A talk by Peter Schwartz
After missing the talk by Brian Eno last month, I really wanted to see the next talk in the Long Now series. The December talk was by Peter Schwartz, a well-known futurist and business strategist. Schwartz was a co-founder of Global Business Network, a consulting company that uses scenario planning, a strategy of exploring possible outcomes and how they affect one's strategy. Schwartz has also written several books on corporate strategy, including The Art of the Long View. This talk was appropriately titled The Art of the Really Long View, purporting to talk about planning for decades if not centuries into the future.
I went in with a fair amount of skepticism because the accelerating pace of change seems to make it impossible to project into the future with any degree of reliability. Several authors have commented on this phenomenon; Vernor Vinge and his description of the Singularity and Ray Kurzweil in his book, The Age of Spiritual Machines, both address the question of what happens when computers become self-evolving. Other technological phenomena that have the potential to drive change at an exponential rate include nanotechnology, biotechnology and genetic engineering, all of which are poised to become commonplace in the next few decades. So how can one make any plans for the future when the ground rules seem likely to be changed in the relatively near future?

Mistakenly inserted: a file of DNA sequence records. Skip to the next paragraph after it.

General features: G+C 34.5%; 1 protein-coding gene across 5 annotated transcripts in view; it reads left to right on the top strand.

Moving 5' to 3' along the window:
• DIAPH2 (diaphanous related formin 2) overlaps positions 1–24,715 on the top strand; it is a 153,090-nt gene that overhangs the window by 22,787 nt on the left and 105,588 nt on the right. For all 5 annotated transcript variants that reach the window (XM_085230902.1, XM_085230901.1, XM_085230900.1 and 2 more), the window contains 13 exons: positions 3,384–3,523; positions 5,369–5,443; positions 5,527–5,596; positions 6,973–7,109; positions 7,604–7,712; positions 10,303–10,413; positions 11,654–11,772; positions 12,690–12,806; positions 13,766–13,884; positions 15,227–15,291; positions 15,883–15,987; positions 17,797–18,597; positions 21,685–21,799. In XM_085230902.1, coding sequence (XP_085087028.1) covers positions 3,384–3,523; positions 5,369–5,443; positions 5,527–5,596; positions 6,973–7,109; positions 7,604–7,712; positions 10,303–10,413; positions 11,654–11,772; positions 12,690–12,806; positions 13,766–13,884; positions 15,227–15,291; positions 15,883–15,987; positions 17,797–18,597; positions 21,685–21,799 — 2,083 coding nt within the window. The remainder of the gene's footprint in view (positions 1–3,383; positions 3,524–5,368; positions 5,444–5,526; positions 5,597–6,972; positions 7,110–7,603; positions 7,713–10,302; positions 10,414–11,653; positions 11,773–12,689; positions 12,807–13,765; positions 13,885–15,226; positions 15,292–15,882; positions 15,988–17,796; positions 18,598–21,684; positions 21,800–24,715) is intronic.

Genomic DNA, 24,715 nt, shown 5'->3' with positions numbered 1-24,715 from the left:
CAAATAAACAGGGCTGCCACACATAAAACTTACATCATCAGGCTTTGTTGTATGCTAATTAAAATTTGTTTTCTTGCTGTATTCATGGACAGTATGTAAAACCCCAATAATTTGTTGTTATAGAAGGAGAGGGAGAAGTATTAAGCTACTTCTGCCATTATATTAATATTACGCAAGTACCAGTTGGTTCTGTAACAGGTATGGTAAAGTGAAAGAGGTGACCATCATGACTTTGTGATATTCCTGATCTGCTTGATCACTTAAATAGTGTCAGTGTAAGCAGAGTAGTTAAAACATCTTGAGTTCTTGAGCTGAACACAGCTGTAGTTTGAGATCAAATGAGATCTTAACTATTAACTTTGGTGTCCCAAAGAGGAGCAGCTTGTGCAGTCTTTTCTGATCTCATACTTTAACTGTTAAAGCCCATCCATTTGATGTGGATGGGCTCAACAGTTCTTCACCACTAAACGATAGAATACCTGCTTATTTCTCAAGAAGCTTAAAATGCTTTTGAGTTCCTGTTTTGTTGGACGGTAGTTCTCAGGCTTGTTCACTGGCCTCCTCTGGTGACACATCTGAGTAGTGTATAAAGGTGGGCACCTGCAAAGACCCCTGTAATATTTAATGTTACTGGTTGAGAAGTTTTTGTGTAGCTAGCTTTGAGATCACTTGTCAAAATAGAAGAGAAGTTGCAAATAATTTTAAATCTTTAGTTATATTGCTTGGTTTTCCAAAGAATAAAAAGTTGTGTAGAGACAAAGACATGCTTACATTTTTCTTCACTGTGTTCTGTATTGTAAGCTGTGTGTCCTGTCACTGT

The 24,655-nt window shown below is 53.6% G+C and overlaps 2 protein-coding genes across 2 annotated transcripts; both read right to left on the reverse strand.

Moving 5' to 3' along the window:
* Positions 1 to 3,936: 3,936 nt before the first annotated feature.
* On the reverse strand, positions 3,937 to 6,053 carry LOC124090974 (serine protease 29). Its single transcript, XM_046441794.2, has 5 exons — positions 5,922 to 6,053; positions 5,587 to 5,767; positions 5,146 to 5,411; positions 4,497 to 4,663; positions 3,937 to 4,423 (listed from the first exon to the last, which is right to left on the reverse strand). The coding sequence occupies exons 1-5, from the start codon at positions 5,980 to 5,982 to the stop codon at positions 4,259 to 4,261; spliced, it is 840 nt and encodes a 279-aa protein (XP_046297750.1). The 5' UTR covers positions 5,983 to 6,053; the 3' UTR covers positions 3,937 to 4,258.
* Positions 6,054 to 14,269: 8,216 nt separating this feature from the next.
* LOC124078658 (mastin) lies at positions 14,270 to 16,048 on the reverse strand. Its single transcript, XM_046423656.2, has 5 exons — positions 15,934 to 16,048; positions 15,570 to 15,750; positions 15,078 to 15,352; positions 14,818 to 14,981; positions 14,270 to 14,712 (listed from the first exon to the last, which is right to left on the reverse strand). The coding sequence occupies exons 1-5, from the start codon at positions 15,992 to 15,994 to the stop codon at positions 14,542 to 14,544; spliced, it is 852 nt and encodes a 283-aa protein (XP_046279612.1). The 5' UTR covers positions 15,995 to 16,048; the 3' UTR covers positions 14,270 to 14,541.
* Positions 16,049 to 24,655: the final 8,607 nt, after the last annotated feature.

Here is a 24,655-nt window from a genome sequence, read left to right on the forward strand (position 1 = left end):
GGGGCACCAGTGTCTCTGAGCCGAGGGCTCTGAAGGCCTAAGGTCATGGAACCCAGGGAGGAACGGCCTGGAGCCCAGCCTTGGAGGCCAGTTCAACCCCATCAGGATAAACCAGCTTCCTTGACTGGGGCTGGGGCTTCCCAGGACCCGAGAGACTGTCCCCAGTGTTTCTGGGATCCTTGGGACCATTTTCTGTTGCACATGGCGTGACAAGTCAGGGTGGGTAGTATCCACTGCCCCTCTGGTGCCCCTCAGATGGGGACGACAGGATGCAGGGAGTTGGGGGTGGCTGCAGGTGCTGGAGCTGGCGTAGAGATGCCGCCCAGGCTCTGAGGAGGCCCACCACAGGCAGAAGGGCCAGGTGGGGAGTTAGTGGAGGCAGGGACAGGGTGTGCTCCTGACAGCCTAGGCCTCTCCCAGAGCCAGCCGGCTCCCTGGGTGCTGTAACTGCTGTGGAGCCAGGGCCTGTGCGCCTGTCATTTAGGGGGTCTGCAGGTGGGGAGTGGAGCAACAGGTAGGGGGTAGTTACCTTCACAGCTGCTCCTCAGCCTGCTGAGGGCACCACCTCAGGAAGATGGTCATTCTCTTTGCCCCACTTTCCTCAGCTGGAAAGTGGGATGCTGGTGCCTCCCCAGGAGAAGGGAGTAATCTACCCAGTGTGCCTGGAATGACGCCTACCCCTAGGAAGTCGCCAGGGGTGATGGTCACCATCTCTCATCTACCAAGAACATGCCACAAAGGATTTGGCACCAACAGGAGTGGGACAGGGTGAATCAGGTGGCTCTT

In my understanding of scenario planning, the idea isn't necessarily to predict a single future, but to identify key issues and key questions and answer those questions in a variety of ways to see how the different answers affect the future. That's the approach that Schwartz took in this talk; he identified what he saw as being the important questions and how they might affect what happens. To use a concrete example, he started with discussing the effects of population on the environemtn. Paul Ehrlich apparently once identified environmental impact as being a function of three variables: population size, affluence, and technology. So Schwartz quickly outlined a variety of possibilities along those three axes. We could keep growing to a size of 50-100 billion, crammed in tightly all over the globe, living in relative squalor. If technology improves to reduce the environmental footprint of humans, perhaps it could even be done sustainably. We could level off demographically at around the size we are now. There could be a drastic reduction of population, accompanied by an increase in technology, such that millions of people could enjoy what he called "100,000 acre haciendas". Or there could be a disaster such as an asteroid or a plague, and the millions of people would be living in a hunter-gatherer state. All sorts of possibilities. But the world is very different depending on how those possibilities develop.
So what are some of the questions that Schwartz asked? The first one he addressed was the question of evil. If people do bad things, do we view them as evil or do we view them as mentally ill? The answer determines a lot of how we react to the situation. Mental illness can be treated, and then it's over. Evil is an eternal struggle against the devil. Societies based on one premise will be very different than one based on the other. Another example was reason vs. faith. How are they balanced? He noted in passing that it seems likely that faith is going to win this one, not because of its merits, but purely by demographics; people of faith have more babies than the "intelligentsia". He claimed that going by current demographic trends and birth rates, all of America will be Mormon by 2085 :)